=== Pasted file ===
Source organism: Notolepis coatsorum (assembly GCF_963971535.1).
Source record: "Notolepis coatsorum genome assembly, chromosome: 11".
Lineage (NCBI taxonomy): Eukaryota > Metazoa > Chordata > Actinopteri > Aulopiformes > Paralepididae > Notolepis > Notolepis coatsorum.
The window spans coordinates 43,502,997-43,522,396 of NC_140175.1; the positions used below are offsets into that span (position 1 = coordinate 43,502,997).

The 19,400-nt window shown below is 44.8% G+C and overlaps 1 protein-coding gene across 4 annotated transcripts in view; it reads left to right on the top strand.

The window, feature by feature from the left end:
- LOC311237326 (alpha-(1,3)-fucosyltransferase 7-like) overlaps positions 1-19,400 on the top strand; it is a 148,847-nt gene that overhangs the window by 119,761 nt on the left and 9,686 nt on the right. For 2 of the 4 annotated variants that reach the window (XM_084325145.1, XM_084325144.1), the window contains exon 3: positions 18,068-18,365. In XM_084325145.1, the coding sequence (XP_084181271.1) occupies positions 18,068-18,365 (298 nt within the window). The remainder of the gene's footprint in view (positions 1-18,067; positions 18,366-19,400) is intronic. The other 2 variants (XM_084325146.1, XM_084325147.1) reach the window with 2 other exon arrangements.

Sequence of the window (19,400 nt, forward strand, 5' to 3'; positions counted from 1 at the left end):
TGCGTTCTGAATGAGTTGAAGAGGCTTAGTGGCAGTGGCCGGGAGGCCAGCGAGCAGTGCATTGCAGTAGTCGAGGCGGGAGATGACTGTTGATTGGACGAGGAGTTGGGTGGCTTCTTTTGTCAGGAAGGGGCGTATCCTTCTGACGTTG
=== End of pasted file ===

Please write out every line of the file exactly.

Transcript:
Source organism: Notolepis coatsorum (assembly GCF_963971535.1).
Source record: "Notolepis coatsorum genome assembly, chromosome: 11".
Lineage (NCBI taxonomy): Eukaryota > Metazoa > Chordata > Actinopteri > Aulopiformes > Paralepididae > Notolepis > Notolepis coatsorum.
The window spans coordinates 43,502,997-43,522,396 of NC_140175.1; the positions used below are offsets into that span (position 1 = coordinate 43,502,997).

The 19,400-nt window shown below is 44.8% G+C and overlaps 1 protein-coding gene across 4 annotated transcripts in view; it reads left to right on the top strand.

The window, feature by feature from the left end:
- LOC311237326 (alpha-(1,3)-fucosyltransferase 7-like) overlaps positions 1-19,400 on the top strand; it is a 148,847-nt gene that overhangs the window by 119,761 nt on the left and 9,686 nt on the right. For 2 of the 4 annotated variants that reach the window (XM_084325145.1, XM_084325144.1), the window contains exon 3: positions 18,068-18,365. In XM_084325145.1, the coding sequence (XP_084181271.1) occupies positions 18,068-18,365 (298 nt within the window). The remainder of the gene's footprint in view (positions 1-18,067; positions 18,366-19,400) is intronic. The other 2 variants (XM_084325146.1, XM_084325147.1) reach the window with 2 other exon arrangements.

Sequence of the window (19,400 nt, forward strand, 5' to 3'; positions counted from 1 at the left end):
TGCGTTCTGAATGAGTTGAAGAGGCTTAGTGGCAGTGGCCGGGAGGCCAGCGAGCAGTGCATTGCAGTAGTCGAGGCGGGAGATGACTGTTGATTGGACGAGGAGTTGGGTGGCTTCTTTTGTCAGGAAGGGGCGTATCCTTCTGACGTTG